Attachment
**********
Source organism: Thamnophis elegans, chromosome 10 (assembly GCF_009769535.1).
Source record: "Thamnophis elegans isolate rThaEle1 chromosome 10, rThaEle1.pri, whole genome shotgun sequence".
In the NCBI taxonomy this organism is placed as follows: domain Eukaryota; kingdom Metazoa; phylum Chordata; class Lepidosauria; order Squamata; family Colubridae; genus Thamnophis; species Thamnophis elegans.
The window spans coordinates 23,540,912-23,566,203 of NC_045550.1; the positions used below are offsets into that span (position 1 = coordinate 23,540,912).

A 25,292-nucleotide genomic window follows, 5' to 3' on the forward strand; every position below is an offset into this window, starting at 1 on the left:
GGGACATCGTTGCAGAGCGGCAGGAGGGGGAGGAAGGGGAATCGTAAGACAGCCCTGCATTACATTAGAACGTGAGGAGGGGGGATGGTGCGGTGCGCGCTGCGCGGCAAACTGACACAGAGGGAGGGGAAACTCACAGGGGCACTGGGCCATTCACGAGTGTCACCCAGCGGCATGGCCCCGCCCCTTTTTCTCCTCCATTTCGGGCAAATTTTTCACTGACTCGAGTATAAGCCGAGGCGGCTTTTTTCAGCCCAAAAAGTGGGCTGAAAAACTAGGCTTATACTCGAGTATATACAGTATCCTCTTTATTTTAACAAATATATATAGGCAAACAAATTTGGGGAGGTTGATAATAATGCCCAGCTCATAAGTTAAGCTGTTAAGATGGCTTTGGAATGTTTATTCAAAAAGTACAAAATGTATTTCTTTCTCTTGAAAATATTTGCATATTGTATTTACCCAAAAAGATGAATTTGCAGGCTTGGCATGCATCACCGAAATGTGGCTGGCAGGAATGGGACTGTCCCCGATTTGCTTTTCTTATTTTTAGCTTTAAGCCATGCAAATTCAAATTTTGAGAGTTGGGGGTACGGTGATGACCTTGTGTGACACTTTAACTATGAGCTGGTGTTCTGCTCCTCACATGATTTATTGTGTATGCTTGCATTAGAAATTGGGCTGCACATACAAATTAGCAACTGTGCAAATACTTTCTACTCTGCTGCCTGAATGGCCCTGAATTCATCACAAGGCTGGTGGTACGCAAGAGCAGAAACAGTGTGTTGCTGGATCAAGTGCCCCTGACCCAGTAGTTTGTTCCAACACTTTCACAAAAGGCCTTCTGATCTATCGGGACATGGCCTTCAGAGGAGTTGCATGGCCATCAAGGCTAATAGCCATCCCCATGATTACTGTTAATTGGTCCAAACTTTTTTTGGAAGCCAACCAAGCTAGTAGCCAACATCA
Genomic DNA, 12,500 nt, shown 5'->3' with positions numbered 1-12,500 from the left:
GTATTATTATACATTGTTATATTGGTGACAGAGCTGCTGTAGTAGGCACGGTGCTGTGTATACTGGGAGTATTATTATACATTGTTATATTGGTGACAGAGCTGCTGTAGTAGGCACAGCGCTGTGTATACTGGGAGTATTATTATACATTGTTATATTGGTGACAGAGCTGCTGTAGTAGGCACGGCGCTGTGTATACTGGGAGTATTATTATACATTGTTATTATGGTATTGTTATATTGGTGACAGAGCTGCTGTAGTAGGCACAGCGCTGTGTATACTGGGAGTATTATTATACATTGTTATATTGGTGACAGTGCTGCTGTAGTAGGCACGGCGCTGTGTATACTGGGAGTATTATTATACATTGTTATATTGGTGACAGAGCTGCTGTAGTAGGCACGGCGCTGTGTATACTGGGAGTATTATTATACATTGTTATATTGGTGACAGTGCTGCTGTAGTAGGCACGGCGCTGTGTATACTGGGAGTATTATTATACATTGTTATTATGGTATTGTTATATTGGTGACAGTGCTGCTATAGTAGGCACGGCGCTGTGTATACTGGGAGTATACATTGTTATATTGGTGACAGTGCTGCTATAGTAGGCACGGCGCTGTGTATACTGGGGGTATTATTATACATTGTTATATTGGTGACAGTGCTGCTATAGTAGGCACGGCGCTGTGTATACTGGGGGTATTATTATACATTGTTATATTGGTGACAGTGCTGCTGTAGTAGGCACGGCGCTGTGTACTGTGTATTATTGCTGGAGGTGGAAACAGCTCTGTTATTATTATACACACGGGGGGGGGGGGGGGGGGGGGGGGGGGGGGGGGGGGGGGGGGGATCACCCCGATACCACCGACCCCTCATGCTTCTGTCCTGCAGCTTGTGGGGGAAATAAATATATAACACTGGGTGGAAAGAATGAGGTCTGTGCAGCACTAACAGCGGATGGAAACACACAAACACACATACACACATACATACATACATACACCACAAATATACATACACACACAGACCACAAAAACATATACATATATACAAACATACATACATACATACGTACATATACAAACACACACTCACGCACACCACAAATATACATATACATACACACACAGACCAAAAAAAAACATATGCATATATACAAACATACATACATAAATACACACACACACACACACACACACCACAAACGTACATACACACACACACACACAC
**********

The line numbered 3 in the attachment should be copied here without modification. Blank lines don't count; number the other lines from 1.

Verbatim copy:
In the NCBI taxonomy this organism is placed as follows: domain Eukaryota; kingdom Metazoa; phylum Chordata; class Lepidosauria; order Squamata; family Colubridae; genus Thamnophis; species Thamnophis elegans.